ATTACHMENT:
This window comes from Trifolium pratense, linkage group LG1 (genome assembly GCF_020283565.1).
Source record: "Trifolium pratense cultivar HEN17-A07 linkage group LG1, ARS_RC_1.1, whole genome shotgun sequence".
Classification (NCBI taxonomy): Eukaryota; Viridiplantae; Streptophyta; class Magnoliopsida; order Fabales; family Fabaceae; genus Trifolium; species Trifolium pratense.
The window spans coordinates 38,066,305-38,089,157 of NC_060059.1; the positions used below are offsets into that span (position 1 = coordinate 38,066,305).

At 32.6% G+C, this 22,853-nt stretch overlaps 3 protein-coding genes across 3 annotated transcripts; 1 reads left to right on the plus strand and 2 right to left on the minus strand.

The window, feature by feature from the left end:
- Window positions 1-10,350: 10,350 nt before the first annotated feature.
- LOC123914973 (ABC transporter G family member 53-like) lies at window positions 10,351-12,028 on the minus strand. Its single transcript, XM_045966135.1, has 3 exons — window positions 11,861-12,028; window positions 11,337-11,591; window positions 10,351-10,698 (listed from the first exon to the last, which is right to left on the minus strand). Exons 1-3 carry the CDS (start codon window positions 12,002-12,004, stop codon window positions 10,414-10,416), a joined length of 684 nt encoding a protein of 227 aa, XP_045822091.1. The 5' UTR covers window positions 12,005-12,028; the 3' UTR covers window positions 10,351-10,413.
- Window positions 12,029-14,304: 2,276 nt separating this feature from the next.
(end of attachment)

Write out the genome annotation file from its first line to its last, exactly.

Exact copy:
This window comes from Trifolium pratense, linkage group LG1 (genome assembly GCF_020283565.1).
Source record: "Trifolium pratense cultivar HEN17-A07 linkage group LG1, ARS_RC_1.1, whole genome shotgun sequence".
Classification (NCBI taxonomy): Eukaryota; Viridiplantae; Streptophyta; class Magnoliopsida; order Fabales; family Fabaceae; genus Trifolium; species Trifolium pratense.
The window spans coordinates 38,066,305-38,089,157 of NC_060059.1; the positions used below are offsets into that span (position 1 = coordinate 38,066,305).

At 32.6% G+C, this 22,853-nt stretch overlaps 3 protein-coding genes across 3 annotated transcripts; 1 reads left to right on the plus strand and 2 right to left on the minus strand.

The window, feature by feature from the left end:
- Window positions 1-10,350: 10,350 nt before the first annotated feature.
- LOC123914973 (ABC transporter G family member 53-like) lies at window positions 10,351-12,028 on the minus strand. Its single transcript, XM_045966135.1, has 3 exons — window positions 11,861-12,028; window positions 11,337-11,591; window positions 10,351-10,698 (listed from the first exon to the last, which is right to left on the minus strand). Exons 1-3 carry the CDS (start codon window positions 12,002-12,004, stop codon window positions 10,414-10,416), a joined length of 684 nt encoding a protein of 227 aa, XP_045822091.1. The 5' UTR covers window positions 12,005-12,028; the 3' UTR covers window positions 10,351-10,413.
- Window positions 12,029-14,304: 2,276 nt separating this feature from the next.